burying a new military aid program in the unwieldy Pentagon budget,
lawmakers are cutting such funds in the foreign aid budget, in response
to pressure from constituents to reduce foreign aid in general, and
military aid in particular. This shuffling of the accounts is
inconsistent and deceptive. 

Moreover, instead of costing "only" $25 million as advertised, this
program could cost taxpayers $1 billion if the loan recipients default
on their payments. Guarantees are needed precisely because the recipient
is a credit risk, and weapons loans have a history of going
bad: During Operation Desert Shield/Storm, the U.S. forgave Egypt $7
billion in past military loans; and an Italian bank is currently suing
the United States to recover $240 million in defaulted Iraqi loans which
the government guaranteed. 

Finally, the White House is in the midst of a major review of
conventional arms trade policies. By creating a new loan guarantee
program for arms exports,
Congress will pre-judge the outcome of the review.  

The Conference Committee should delete the Kempthorne amendment from
the Pentagon bill.
   --by Lora Lumpe, editor of the Arms Sales Monitor

Clinton Admin. Watch:

Still No Policy on Conventional Arms Sales...

27 September---President Clinton unfurls his administration's
much-anticipated non-proliferation policy review in a speech before the
UN General Assembly.
Proposals on chemical, biological and nuclear arms control and
export controls are included. But, while he talks in his speech about the
devastation caused by
wars raging around the world, of the human toll these wars take, and of
the burgeoning
need for UN peace-keeping missions created by them, he offers no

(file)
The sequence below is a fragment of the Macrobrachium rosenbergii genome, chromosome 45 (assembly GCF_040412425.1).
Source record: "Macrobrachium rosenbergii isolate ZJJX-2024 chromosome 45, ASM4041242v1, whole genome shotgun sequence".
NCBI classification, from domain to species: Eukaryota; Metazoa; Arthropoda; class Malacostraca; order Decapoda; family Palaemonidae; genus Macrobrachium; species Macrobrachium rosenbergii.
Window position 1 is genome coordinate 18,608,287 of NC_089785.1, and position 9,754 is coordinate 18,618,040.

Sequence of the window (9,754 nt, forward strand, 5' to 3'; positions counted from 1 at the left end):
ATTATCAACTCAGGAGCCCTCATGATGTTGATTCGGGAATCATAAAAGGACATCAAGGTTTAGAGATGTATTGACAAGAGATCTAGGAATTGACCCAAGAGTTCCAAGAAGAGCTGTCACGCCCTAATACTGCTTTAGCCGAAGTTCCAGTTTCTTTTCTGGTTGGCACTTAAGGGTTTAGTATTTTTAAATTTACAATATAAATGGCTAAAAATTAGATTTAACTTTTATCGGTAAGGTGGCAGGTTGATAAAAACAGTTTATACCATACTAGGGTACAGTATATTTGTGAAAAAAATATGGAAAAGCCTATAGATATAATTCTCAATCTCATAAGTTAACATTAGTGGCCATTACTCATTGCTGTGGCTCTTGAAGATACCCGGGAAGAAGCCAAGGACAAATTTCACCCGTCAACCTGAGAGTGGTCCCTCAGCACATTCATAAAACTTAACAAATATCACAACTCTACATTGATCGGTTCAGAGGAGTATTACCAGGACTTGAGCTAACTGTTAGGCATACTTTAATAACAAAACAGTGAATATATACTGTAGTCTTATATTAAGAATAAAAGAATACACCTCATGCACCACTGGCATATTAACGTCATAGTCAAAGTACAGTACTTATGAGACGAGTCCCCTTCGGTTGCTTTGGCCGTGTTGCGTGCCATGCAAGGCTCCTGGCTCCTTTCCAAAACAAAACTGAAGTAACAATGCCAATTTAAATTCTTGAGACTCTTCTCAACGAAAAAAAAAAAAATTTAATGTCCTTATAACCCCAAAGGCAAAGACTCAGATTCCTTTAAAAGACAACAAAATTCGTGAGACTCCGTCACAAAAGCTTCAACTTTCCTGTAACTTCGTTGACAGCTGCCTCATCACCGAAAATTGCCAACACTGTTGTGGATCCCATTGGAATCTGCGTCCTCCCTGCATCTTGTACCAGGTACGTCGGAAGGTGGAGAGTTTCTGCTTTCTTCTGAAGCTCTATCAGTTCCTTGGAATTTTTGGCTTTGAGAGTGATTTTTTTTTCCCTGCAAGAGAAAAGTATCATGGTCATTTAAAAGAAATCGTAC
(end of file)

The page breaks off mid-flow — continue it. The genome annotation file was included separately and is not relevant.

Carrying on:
initiatives to stem the
proliferation of conventional weapons.

At a background press briefing at the UN, a Senior Administration
Official says that as a follow-up to the proposals released today, 
the Administration "will be taking a serious look in the coming 
months" at conventional arms transfer policy. According a White House
sheet on the non-proliferation policies, the conventional arms review
will take into account "national security, arms control, trade, 
budgetary and economic competitiveness considerations."

Admin. Seeks Repeal of FMS Recoupment Fees 

8 September---The Pentagon sends Congress draft legislation (S.1474)
which would amend the Arms Export Control Act, repealing now-mandatory
"recoupment" fees
on Foreign Military Sales (FMS). The fees are added to the price of
exports, in order to recover part of the taxpayer-funded R&D for the
weapon. Industry opposes the fees because the higher price makes U.S.
weapons less competitive. 

The arms industry successfully lobbied the Bush Administration last
year to remove non-statutorily-mandated recoupment fees for direct
commercial sales (see ASM No. 18 p. 4) but was not able to persuade them
to seek the repeal of the fees on FMS at that time.  But, with brilliant